There has been, it seems, something of a fuss over the announcement from Valve that they're releasing a sequel to Left 4 Dead this November. The main point of contention has been that many were expecting more new content to be added to the original game, rather than appearing in the form of a full price sequel. This was underlined when an article on VideoGamer was rediscovered in which Valve boss Gabe Newell stated, "So we'll do the same thing with Left 4 Dead where we'll have the initial release and then we'll release more movies, more characters, more weapons, unlockables, achievements, because that's the way you continue to grow a community over time."
We spoke to Valve's VP of marketing, Doug Lombardi, to ask him about the player response. He talks to us about the reasons why L4D2 is a full sequel, why gamers should wait to find out more about the game before making up their minds, and how there are definitely still plans for the original Left 4 Dead.
RPS: The main point of contention has been that a while back there was a statement from Gabe Newell given to VideoGamer in which he said there were plans to add more characters, unlockables, weapons and achievements to the original Left 4 Dead.
Doug Lombardi: So, we've made a number of releases on the PC, and we made a pretty big release on the 360 in terms of the DLC, and we were able to get out for free which I thought would pretty cool, and it was not an easy thing to pull off. Beyond that, we plan to continue updating Left 4 Dead. We're not done with that title, it's not over. The SDK stuff just came out. I think we mentioned to RPS that if you're using the SDK and making maps for it, those will work for L4D2 as well. We are trying to keep the community together – we're going to be doing more stuff about keeping the community together as we get closer to launch.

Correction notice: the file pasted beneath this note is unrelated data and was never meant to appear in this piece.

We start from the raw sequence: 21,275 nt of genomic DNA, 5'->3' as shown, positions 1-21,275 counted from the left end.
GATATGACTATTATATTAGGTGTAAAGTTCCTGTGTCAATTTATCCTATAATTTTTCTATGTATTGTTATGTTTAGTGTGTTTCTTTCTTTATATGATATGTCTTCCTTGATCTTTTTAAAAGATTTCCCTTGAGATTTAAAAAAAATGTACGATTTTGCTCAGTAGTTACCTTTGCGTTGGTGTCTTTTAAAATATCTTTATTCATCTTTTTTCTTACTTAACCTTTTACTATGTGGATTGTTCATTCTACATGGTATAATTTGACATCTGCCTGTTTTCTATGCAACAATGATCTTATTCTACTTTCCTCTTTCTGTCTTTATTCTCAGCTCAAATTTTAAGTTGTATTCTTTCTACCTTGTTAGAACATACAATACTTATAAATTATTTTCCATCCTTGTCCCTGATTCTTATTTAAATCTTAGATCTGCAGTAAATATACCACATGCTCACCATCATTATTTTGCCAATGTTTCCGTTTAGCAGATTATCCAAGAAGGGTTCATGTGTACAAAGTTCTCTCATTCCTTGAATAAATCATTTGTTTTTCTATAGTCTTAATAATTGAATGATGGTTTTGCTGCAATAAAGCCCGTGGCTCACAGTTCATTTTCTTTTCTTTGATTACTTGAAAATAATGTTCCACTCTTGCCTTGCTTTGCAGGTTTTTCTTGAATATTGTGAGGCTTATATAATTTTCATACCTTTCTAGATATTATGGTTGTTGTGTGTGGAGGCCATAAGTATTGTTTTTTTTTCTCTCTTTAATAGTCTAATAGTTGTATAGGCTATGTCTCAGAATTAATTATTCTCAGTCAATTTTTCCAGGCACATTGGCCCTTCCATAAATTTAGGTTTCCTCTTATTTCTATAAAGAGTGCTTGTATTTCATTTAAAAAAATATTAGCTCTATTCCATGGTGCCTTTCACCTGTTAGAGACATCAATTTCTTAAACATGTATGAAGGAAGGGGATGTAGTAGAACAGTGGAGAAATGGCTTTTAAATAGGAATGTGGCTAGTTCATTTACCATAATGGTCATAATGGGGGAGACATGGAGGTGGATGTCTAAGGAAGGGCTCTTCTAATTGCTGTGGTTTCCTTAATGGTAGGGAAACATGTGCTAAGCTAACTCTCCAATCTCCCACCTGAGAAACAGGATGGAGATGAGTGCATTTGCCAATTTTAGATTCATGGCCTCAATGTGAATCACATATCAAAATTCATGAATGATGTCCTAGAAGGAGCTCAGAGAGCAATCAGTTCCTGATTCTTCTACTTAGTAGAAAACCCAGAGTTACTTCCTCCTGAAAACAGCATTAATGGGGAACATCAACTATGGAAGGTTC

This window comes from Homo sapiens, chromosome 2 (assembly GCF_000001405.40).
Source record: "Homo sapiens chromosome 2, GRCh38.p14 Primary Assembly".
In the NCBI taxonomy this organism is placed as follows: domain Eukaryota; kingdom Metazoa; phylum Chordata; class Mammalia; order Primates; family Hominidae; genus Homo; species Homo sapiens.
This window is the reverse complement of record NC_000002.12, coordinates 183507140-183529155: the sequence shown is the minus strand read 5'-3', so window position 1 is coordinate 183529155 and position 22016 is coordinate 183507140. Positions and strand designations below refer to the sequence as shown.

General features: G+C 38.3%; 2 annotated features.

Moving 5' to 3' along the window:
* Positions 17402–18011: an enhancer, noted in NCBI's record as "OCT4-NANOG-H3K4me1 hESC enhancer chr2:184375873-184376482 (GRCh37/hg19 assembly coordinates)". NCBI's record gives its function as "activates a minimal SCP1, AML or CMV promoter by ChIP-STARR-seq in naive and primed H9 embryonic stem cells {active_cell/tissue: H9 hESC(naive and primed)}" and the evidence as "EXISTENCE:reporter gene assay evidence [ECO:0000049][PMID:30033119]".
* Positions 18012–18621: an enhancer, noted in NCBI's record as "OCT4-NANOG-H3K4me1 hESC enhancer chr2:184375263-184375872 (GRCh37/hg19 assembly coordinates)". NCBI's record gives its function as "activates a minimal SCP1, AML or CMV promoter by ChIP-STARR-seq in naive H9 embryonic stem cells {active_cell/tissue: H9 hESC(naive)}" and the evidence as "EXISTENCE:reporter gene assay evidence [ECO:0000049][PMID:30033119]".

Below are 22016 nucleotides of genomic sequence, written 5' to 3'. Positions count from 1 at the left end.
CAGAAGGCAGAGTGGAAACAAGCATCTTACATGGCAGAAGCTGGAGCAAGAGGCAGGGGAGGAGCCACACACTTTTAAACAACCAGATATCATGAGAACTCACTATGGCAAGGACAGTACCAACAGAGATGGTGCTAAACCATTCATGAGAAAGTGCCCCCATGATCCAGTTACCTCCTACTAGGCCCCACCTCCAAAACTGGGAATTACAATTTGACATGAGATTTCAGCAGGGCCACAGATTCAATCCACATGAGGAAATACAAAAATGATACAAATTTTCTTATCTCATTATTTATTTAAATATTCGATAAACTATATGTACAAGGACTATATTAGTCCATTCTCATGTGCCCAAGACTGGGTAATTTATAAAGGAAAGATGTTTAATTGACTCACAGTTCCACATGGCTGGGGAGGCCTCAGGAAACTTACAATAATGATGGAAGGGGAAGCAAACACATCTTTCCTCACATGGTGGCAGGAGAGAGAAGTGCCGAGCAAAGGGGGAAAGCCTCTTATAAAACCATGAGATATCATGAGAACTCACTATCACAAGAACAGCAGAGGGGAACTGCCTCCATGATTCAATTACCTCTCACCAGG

I think the short answer is: trust us a little bit. We've been pretty good over the years, even with L4D going back just a few months, about supporting games post-launch. Gabe's always talking about providing entertainment as a service – it's not about making a game any more. That's one point of it.
The other point is, we didn't sit down and say, “We need to ship a sequel next for next Christmas, what features do we need?” That wasn't the way it happened, that's not the way Valve works. What did happen was, the team sat down and said, “We've got a bunch of ideas of stuff we want to do.” People were really fired up when the game was finished, and there was a lot of feedback and ideas that came from watching people play – on the scale of millions of people, as opposed to hundreds of people that we went through during the playtesting sessions. So we put a lot of those things on the board and said, “What can we do quickly? What's going to take more time? What's the best way to get stuff out to customers?” And part of that plan ended up with L4D2, with things like changing the way the finales worked, introducing some new Survivors, giving new dialogue, telling more about the story, introducing new Specials. We said, “Wow, that makes for a nice sequel.” And then there was the stuff in the Survival Pack which makes for a nice DLC. And what we'd like to do is release a great game, provide lots of entertainment-as-a-service type of features, whether they're technical updates or whether it's the Survival Pack, and then also deliver more.
RPS: So how did the sequel come about?